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Hey, here’s Amanda and Lee looking quite domestic in her kitchen in ROTP. Interesting stable type door between the kitchen and formal dining room. (Not common in NZ homes except for a few built in the 1970’s).

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And we don’t often see the breakfast nook from this angle, looking back into the kitchen. clip_image040

From I’m Not Now… a view of the other end of Amanda’s kitchen, which remains unchanged.

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Looking back into the formal dining room. There are those icky lights from TFT. They are a real distraction which probably accounts for why they disappeared immediately after TFT.

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The wall the plates are displayed on here in S1 is where cabinetry housing the oven is located in S2. Notice Lee disappearing out the side door onto the driveway side of the house.

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If you can look past the eye candy here, you’ll notice cabinetry where the oven used to be, and (below) the wall oven now located on the wall in front of the laundry.

This cabinetry also closes up the other doorway into the laundry/driveway side entrance door that we see Lee using above.That triangular set of display plates gets moved around a lot!

The Family Room

The main changes here between the S1 and S2 are the installation of bi-fold doors (I think called pocket doors in the US?), and a window instead of cabinets in the nook at other end of the room which also has a side door onto the patio/gazebo area. (This is in addition to yet another side exit door out of the laundry.)

 

Here’s the family room from TFT. Amanda subsequently changed the family room couch too.clip_image048clip_image050

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New or re-covered couch, less bookshelves and now a door through to the formal lounge, vinyl flooring with a smaller rug too. The bookshelves move a bit as we also see them further along the wall from the French Doors.

 

Now let’s check out that often seen but very confusing side exit door tucked away in a nook in the family room.

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Here it is early on with some cabinets in the background. The same door later on features a window where the cabinets are, just out of shot to the left side in this pic with Amanda standing outside.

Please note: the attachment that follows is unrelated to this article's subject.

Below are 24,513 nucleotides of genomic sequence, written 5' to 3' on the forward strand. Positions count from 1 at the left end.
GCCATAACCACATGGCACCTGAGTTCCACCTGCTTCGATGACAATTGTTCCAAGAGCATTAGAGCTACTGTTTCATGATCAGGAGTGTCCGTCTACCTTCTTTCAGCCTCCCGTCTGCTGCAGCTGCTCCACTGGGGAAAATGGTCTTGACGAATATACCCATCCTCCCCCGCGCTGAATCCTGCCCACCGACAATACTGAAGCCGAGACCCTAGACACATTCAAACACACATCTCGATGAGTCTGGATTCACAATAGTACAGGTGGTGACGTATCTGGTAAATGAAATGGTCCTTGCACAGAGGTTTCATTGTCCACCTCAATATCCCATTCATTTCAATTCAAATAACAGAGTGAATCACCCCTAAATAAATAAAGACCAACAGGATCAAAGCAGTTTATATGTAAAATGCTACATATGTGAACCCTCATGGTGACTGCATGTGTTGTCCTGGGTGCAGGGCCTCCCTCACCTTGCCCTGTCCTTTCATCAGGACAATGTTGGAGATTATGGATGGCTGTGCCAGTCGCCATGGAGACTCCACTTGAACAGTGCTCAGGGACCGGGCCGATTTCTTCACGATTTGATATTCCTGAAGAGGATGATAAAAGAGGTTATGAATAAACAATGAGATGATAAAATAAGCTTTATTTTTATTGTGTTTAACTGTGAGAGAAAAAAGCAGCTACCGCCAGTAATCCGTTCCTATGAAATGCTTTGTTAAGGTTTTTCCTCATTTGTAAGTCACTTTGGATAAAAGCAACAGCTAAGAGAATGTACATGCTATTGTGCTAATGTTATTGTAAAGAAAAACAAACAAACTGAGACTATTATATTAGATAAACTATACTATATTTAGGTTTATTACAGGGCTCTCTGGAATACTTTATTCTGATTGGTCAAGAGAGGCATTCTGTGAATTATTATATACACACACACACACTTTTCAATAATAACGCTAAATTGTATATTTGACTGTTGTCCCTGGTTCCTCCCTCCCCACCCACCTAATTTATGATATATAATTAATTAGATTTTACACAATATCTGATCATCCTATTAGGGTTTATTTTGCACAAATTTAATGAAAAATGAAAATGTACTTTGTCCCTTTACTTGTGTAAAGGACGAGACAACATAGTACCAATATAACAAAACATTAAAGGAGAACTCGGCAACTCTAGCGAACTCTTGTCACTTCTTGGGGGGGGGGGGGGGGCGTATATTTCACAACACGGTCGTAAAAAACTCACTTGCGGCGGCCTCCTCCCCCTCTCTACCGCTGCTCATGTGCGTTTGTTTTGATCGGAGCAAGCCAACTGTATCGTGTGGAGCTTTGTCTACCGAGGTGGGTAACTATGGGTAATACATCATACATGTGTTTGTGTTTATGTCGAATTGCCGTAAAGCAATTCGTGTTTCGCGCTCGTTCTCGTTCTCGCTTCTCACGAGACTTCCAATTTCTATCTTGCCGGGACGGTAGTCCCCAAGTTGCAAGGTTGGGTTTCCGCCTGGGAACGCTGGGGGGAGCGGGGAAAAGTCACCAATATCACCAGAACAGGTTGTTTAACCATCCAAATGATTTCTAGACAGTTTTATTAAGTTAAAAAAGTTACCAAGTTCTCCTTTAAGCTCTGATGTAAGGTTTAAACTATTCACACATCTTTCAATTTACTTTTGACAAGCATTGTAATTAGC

Confusingly what is apparently the same door with Lee standing outside has a straight wall and window instead of a corner, or is Lee looking into the laundry door but that does look like the family room through the window beside him – it does get very confusing.

 

I’ve included lots of photos so you can see it is definitely meant to be the same door, but the exterior does seem to change. Maybe two different stage sets? Playing Possum has a good exterior scene showing Amanda coming out of this door and past the laundry door.

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Any comments? thoughts? questions?? feel free to share!!
Next in part 2:
The laundry, the formal dining room, the formal lounge room, the stairs and upstairs, heating, the garage and th
e neighbourhood.

29 responses to “1/2 A walk through (and around) 4247 Maplewood Drive- Seasons 1 and 2 by Kiwismh

  1. Amazing post! I really appreciate your hard work.

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  2. Thank you Kiwismh! It must have taken a lot of time and work to put this all together and I really appreciate it. I’ve always been a little confused with all those doors so close together but your post has helped settle some things and it’s so fun to read. I live in hawaii and we don’t have these types of homes here . I’ve always associated that type of architecture with New England….so during a recent trip to Virginia was excited to see all kinds of Amanda looking homes! I can’t wait to read more. Thanks again!